Islington eco-festival opens – but what about the Edmonton incinerator?

Islington Council's transport and environment chief Cllr Rowena Champion. Picture: Em Fitzgerald

Islington Council's transport and environment chief Cllr Rowena Champion. Picture: Em Fitzgerald - Credit: Archant

Islington's eco chief refused to answer questions relating to the new incinerator being built in north London during an interview about the council's eco festival – held to reduce CO2 emissions.

The council's festival, Islington Together: Let’s talk about a greener future, which launched this week, is organised in the run-up to the United Nations Climate Change Conference (COP26) to encourage residents and businesses in Islington to reduce their carbon emissions.

But in an interview to discuss green issues, Cllr Rowena Champion would not address questions around the controversial rebuild of the Edmonton incinerator.

Cllr Champion told the Gazette the climate emergency has plunged us into an "existential crisis".

But while the latest figures available indicate Islington's entire annual output is 680,000 tonnes of CO2 each year, some estimate the incinerator will emit as much as 700,000 tonnes if it runs at full capacity.

Cllr Champion and Cllr Satnam Gill represent Islington and sit with 12 councillors from other local authorities on the board of the North London Waste Authority which is pushing forward plans to rebuild the incinerator at a cost of £683m – despite opposition from campaigners who are calling for a rethink, amid reports from the Mayor of London that it is surplus to London's waste requirements.

Cllr Champion told this paper she was "not happy" discussing the incinerator and that she "would like to have thought about it a little bit more". 

"If you want to talk about the incinerator I think we should do that somewhere else, because it's pretty complicated, and at the moment, I think it is very absolutely certain to say we will have a lot of waste to get rid of in the world for sometime to come," she said.

"Landfill is not good, we know that. The NLWA is run by seven local authorities, all of whom are highly accountable to local people and the incinerator will be of the highest quality it can be."

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The Gazette requested a follow-up interview but instead, more than a week later, received a statement as it was going to press.

Cllr Champion had already refused to be pushed on campaigners' questions about the incinerator at a public meeting held in March, instead saying that she would respond by email – but only replied this week after being prompted by the Gazette.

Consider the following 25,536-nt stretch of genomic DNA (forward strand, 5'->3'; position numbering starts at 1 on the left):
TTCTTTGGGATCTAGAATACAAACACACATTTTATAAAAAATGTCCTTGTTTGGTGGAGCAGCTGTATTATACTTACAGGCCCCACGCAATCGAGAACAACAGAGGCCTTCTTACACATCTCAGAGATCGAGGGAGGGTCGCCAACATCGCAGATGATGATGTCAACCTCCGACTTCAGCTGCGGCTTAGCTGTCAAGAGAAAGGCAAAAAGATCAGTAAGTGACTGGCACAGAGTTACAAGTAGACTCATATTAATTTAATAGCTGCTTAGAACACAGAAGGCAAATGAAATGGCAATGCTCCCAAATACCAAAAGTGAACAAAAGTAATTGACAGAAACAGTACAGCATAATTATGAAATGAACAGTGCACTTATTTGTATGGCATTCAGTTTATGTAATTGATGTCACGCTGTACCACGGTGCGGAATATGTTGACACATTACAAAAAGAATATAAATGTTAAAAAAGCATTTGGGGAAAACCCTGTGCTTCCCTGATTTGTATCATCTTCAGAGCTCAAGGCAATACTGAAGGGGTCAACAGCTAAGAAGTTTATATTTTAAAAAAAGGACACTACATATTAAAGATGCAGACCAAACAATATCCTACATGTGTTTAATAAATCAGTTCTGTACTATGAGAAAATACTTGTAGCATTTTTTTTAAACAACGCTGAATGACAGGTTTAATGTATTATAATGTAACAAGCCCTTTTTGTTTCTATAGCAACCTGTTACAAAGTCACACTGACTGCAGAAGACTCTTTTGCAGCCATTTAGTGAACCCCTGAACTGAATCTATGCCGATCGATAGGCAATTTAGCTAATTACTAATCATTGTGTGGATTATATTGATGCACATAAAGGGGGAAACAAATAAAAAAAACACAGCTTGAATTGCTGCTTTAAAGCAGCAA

The questions included whether the case had been considered for removing recyclables and anaerobic waste from black bags before incineration, which would drastically alter the incinerator capacity needed.

The capacity is currently set at 700,000 tonnes a year – more than needed if recycling targets are met – and the reason it might now have to truck in waste from elsewhere in London.

Only one bidder is left in the race to win the contract to rebuild the incinerator, raising questions about the tendering process. 

When pushed about Islington's air pollution and CO2 emissions aims, in light of the the effect that burning Islington's waste might have on Edmonton's population, Cllr Champion said: "The incinerator will be of the highest standards around."

She cited carbon capture storage – "once it becomes available" – as a mitigating factor.

Moving on to the eco festival, which runs until October 29, she said: "There's really quite an interesting range of topics that people can take part in.

"In my own ward we are going to do a walk between green spaces, and prepare some tree pits and as people walk in between the spaces we are going to get them to plant some bulbs in the tree pits, so that come spring we have a nice corridor, because of biodiversity."

Details can be found via islingtonlife.london, the council's in-house magazine.

Following the interview, the council provided a statement in which Cllr Champion claims the energy-from-waste incinerator – which will produce heat and hot water for 50,000 homes – is the "most environmentally-friendly way to deal with the non-recyclable waste that north London is expected to produce in the future".

She added: "If the situation changes, and the amount of waste is significantly less than expected, it can run at reduced capacity, without the need to import waste from outside north London boroughs, so north London is able to manage its own waste in line with the mayor’s objectives."

The Gazette was told to contact the NLWA about any "technical questions". 

The NLWA has said claims about emissions from the incinerator are "misleading" but has not provided its own figure. It has said a new incinerator would still be needed even if a pre-sorting process is in place.

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